The original blog post can be found at the Bitmovin Techblog and has been modified/updated here to focus on and highlight research aspects. Additionally, this version of the blog post will be also posted at ACM SIGMM Records.
The 131st MPEG meeting concluded on July 3, 2020, online, again but with a press release comprising an impressive list of news items which is led by
MPEG Announces VVC – the Versatile Video Coding Standard
Just in the middle of the SC29 (i.e., MPEG’s parent body within ISO) restructuring process, MPEG successfully ratified -- jointly with ITU-T’s VCEG within JVET -- its next-generation video codec among other interesting results from the 131st MPEG meeting:
Standards progressing to final approval ballot (FDIS)
- MPEG Announces VVC – the Versatile Video Coding Standard
- Point Cloud Compression – MPEG promotes a Video-based Point Cloud Compression Technology to the FDIS stage
- MPEG-H 3D Audio – MPEG promotes Baseline Profile for 3D Audio to the final stage
Call for Proposals
- Call for Proposals on Technologies for MPEG-21 Contracts to Smart Contracts Conversion
- MPEG issues a Call for Proposals on extension and improvements to ISO/IEC 23092 standard series
Standards progressing to the first milestone of the ISO standard development process
- Widening support for storage and delivery of MPEG-5 EVC
- Multi-Image Application Format adds support of HDR
- Carriage of Geometry-based Point Cloud Data progresses to Committee Draft
- MPEG Immersive Video (MIV) progresses to Committee Draft
- Neural Network Compression for Multimedia Applications – MPEG progresses to Committee Draft
- MPEG issues Committee Draft of Conformance and Reference Software for Essential Video Coding (EVC)
The corresponding press release of the 131st MPEG meeting can be found here: https://mpeg-standards.com/meetings/mpeg-131/. This report focused on video coding featuring VVC as well as PCC and systems aspects (i.e., file format, DASH).
MPEG Announces VVC – the Versatile Video Coding Standard
MPEG is pleased to announce the completion of the new Versatile Video Coding (VVC) standard at its 131st meeting. The document has been progressed to its final approval ballot as ISO/IEC 23090-3 and will also be known as H.266 in the ITU-T.
|VVC Architecture (from IEEE ICME 2020 tutorial of Mathias Wien and Benjamin Bross)
VVC is the latest in a series of very successful standards for video coding that have been jointly developed with ITU-T, and it is the direct successor to the well-known and widely used High Efficiency Video Coding (HEVC) and Advanced Video Coding (AVC) standards (see architecture in the figure above). VVC provides a major benefit in compression over HEVC. Plans are underway to conduct a verification test with formal subjective testing to confirm that VVC achieves an estimated 50% bit rate reduction versus HEVC for equal subjective video quality. Test results have already demonstrated that VVC typically provides about a 40%-bit rate reduction for 4K/UHD video sequences in tests using objective metrics (i.e., PSNR, VMAF, MS-SSIM). Application areas especially targeted for the use of VVC include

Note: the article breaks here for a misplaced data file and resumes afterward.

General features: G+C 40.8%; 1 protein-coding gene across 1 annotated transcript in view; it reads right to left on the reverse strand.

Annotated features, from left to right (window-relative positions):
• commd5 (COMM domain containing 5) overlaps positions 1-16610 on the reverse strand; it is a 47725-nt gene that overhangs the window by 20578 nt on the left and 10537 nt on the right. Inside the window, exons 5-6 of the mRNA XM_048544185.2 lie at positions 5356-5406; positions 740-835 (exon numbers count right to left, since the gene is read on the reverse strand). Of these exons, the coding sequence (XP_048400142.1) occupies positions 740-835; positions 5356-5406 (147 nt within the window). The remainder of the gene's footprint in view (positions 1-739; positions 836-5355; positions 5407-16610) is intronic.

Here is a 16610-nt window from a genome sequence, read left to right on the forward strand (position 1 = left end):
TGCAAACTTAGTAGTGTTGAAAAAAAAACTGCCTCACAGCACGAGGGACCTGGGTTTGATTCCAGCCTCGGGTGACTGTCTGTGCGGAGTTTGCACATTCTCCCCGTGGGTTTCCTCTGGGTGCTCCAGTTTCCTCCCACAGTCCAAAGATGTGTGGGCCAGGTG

- ultra-high definition 4K and 8K video,
- video with a high dynamic range and wide colour gamut, and
- video for immersive media applications such as 360° omnidirectional video.
Furthermore, VVC is designed for a wide variety of types of video such as camera captured, computer-generated, and mixed content for screen sharing, adaptive streaming, game streaming, video with scrolling text, etc. Conventional standard-definition and high-definition video content are also supported with similar gains in compression. In addition to improving coding efficiency, VVC also provides highly flexible syntax supporting such use cases as (i) subpicture bitstream extraction, (ii) bitstream merging, (iii) temporal sublayering, and (iv) layered coding scalability.
The current performance of VVC compared to HEVC-HM is shown in the figure below which confirms the statement above but also highlights the increased complexity. Please note that VTM9 is not optimized for speed but functionality (i.e., compression efficiency).
|Performance of VVC, VTM9 vs. HM (taken from https://bit.ly/mpeg131).
MPEG also announces completion of ISO/IEC 23002-7 “Versatile supplemental enhancement information for coded video bitstreams” (VSEI), developed jointly with ITU-T as Rec. ITU-T H.274. The new VSEI standard specifies the syntax and semantics of video usability information (VUI) parameters and supplemental enhancement information (SEI) messages for use with coded video bitstreams. VSEI is especially intended for use with VVC, although it is drafted to be generic and flexible so that it may also be used with other types of coded video bitstreams. Once specified in VSEI, different video coding standards and systems-environment specifications can re-use the same SEI messages without the need for defining special-purpose data customized to the specific usage context.
At the same time, the Media Coding Industry Forum (MC-IF) announces a VVC patent pool fostering with an initial meeting on September 1, 2020. The aim of this meeting is to identify tasks and to propose a schedule for VVC pool fostering with the goal to select a pool facilitator/administrator by the end of 2020. MC-IF is not facilitating or administering a patent pool.
At the time of writing this blog post, it is probably too early to make an assessment of whether VVC will share the fate of HEVC or AVC (w.r.t. patent pooling). AVC is still the most widely used video codec but with AVC, HEVC, EVC, VVC, LCEVC, AV1, (AV2), and probably also AVS3 -- did I miss anything? -- the competition and pressure are certainly increasing.
MPEG promotes a Video-based Point Cloud Compression Technology to the FDIS stage
MPEG Systems related News
|Carriage of Video in MPEG Systems Standards (taken from https://bit.ly/mpeg131).